This podcast episode was recorded as an accompanying audio version of the Dandy Newsletter that was published on October 20, 2020.
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Dude, repetitive strain injury is no joke. Left unchecked, RSI is not only a painful affliction, it can also impede your ability to complete your work. It’s a major problem if you let it get out of hand. Luckily for us, it can also be avoidable. Oh yeah, there’s loads of stuff we can do to mitigate the strain we put on our bodies.
One such thing I recently did was get a new keyboard. It’s a mechanical one, by the way, but I won’t go on too long about that. My old keyboard was terrible for my desk, and therefore, also my wrists. I was starting to feel some soreness in my joints. A new keyboard, and following the advice in this dispatch, helped a lot.
There’s also a brand spankin’ new blog post waiting for you. It’s called, Vacations Aren’t for Working!
If you have some time off, then you shouldn’t be spending it working. It’s your time! You should be doing what you want with it. So let’s learn how to rid ourselves of those guilty feelings we might have while on vacation. Treat yourself right. Put your feet up, do something fun, and enjoy your vacation. You’ve earned it.
We’re wrapping things up with what I’m watching, reading, and listening to this week. It’s a great assortment of media that’s worth your time.
Links to stuff that was mentioned:
The full text
The Dandy Newsletter—10/20/20
I recently purchased a Keychron K6 mechanical keyboard. Look at how pretty it is!
I’m not going to evangelize the neatness of mechanical keyboards in this dispatch, so never fear. I mean, they’re nice and all, but I’m not planning on blowing all my money on various keyboards, switches, and keycaps. Full disclosure, though, I did also fund Keychron’s K3 Kickstarter campaign. Hey, when you find something you like, why not get as into it as you can afford? In all honesty, this may be about as much as I’m willing to spend on keyboards. With what I have now, I can get what I need.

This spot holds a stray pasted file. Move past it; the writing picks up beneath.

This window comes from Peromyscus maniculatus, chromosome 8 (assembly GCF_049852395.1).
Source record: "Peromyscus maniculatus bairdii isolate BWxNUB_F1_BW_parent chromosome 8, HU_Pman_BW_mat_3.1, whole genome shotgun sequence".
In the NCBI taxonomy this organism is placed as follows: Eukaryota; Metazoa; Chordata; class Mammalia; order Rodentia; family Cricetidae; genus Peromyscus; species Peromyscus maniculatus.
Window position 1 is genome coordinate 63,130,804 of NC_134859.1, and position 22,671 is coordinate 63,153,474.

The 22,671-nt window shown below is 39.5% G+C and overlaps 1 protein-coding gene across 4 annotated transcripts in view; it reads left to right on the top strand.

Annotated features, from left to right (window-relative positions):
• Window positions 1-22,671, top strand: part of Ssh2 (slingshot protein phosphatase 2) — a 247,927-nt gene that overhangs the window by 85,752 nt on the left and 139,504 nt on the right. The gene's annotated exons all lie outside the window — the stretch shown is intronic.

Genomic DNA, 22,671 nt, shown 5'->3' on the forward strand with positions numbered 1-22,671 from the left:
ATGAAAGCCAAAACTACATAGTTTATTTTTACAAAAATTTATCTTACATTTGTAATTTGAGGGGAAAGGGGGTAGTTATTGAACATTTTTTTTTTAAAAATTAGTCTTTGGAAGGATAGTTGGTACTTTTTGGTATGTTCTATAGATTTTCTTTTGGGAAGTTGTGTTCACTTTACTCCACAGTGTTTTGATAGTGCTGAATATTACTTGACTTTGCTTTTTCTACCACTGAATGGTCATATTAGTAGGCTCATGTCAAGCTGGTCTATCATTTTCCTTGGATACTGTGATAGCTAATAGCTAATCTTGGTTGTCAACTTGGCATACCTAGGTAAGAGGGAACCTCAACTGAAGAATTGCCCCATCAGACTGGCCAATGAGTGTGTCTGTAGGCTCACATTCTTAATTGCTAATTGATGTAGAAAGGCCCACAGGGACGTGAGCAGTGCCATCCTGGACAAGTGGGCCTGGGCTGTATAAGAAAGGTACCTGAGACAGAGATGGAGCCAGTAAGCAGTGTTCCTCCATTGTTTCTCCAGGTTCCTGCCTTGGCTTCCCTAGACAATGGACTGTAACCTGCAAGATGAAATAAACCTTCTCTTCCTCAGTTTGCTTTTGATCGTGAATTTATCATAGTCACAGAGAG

I purchased these new keyboards because I was beginning to notice some small aches in my right wrist with my old one, the Logitech MX Keys. It’s a nice keyboard and I always enjoyed the feel of the keys. For its price, it had better have a quality feel. However, after a lot of consideration, I’m planning on selling it to a friend who will enjoy it even more than I did.
My problem with that keyboard was its number pad on the right side. It was not to my, or my wrist’s, liking. I’ve been using keyboards without number pads since around 2008, when I got my first MacBook Pro. I’ve gotten used to relying just on the number keys above the letters for a long time. At this point, I don’t want another keyboard with a number pad on it ever again.
The problem is compounded by the size of my L-shaped desk. The width of the keyboard is enough that I had to position it farther to my left than it should have been to allow my mouse/trackpad to stay on my desk. These issues added up:
Slightly too small desk + too long keyboard + bad keyboard positioning + reaching too far to use my mouse = repetitive strain.
Repetitive strain = aches, numbness, pain.
They call it repetitive strain injury for a reason. When you frequently perform an action that your body isn’t designed to do over a long time, you’re going to start harming your body. You’re telling your muscles, nerves, and tendons to do things they’re not designed to do. After a while, they’re just going to start giving up. That slight tightness you feel in your wrist or your neck can develop into annoying aches and even serious, debilitating pain if not cared for in time.